|Un Oso Rojo|
Theatrical release poster
|Directed by||Israel Adrián Caetano|
|Produced by||Lita Stantic|
Israel Adrián Caetano|
|Story by||Romina Lafranchini|
|Edited by||Santiago Ricci|
Lita Stantic Producciones
The film was produced by Lita Stantic, and the screenplay was written by Caetano and Graciela Speranza, from the story penned by Romina Lafranchini. The picture features Julio Chávez, Soledad Villamil, Luis Machín, and Agostina Lage, among others.
Oso (Julio Chávez) is sent to prison for a robbery and a murder. After seven years, he is released from prison, and in a flashback, the robbery is seen that led to his arrest. His daughter, Alicia (Agostina Lage), was a year old on the day of the robbery. As a consequence, Alicia never got a chance to get to know her father.
Oso returns to his hometown, a depressed suburb of Buenos Aires, fully aware that his wife, Natalia (Soledad Villamil), is living with another man, Sergio (Luis Machín). Oso is determined to establish a relationship with Alicia, and to collect money owed him by a sleazy crime boss known as the Turk (René Lavand). In the meantime, the Turk wants Oso to be the getaway driver on one last big job. For her part, Alicia seems fascinated with her father and makes him promise never to go away again.
The film was first featured at the Cannes Film Festival on May 23, 2002. It opened in Argentina on October 3, 2002, making the picture Caetano's second film that opened in Argentina in 2002 (the last was Bolivia in April).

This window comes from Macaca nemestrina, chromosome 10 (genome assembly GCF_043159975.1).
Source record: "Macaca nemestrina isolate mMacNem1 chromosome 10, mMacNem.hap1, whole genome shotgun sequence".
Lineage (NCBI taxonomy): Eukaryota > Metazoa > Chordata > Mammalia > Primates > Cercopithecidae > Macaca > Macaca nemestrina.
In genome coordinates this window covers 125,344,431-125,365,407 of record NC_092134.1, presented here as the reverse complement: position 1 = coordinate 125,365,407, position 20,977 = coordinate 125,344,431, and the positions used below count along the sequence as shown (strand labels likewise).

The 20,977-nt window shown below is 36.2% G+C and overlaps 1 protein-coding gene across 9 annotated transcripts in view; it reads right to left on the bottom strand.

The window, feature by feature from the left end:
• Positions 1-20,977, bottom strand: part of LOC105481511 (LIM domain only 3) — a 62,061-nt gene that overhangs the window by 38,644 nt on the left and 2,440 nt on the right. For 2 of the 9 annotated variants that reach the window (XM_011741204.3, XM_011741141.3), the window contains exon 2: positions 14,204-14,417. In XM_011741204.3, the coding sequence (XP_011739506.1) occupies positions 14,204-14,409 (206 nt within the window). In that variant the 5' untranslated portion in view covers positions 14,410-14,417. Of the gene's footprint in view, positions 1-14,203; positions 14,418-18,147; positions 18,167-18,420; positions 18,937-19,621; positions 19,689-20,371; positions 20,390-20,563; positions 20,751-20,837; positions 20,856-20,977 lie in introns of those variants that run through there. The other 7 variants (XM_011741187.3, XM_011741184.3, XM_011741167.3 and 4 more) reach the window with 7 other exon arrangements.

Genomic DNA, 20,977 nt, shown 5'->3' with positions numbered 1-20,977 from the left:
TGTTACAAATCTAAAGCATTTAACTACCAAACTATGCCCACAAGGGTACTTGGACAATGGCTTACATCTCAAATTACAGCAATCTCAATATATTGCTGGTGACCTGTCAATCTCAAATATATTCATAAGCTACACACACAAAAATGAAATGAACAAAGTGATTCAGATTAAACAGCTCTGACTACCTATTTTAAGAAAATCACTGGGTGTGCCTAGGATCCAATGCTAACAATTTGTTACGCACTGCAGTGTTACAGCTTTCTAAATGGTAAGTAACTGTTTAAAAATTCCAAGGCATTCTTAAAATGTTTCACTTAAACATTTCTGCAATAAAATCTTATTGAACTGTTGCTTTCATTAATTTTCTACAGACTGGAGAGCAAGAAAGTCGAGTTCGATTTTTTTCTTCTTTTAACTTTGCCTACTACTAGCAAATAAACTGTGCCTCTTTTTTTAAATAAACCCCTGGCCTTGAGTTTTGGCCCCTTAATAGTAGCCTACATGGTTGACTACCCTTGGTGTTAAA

The film was also shown at various film festivals, including: the Gothenburg Film Festival, Sweden; the Havana Film Festival, Cuba; the Latin America Film Festival, Poland; the Lleida Latin-American Film Festival, Spain; the Cartagena Film Festival, Colombia; the Film by the Sea Film Festival, Netherlands; and the Helsinki International Film Festival, Finland.
In the United States, the picture opened at the Sundance Film Festival on January 17, 2003. It also screened at the New Directors/New Films Festival, New York City in March 2003; and the Milwaukee International Film Festival and Los Angeles in October 2004.
Film critic Neil Young thought the film was an engaging mix of crime thriller and family drama, and wrote, "[The film] is nevertheless an effective, if minor, foray into a dusty, neglected corner of modern-day Buenos Aires. We can feel Argentina's well-documented financial problems starting to sour the whole country's atmosphere, exerting unbearable pressures on the likes of Sergio, Oso and Natalia." Young also thought director Caetano elicited solid work from his actors.
And journalist Diego Batlle, who writes for the Argentine daily La Nación wrote, "Un Oso Rojo imposes itself as a piece of great dramatic power that ratifies a prolific director's narrative talent."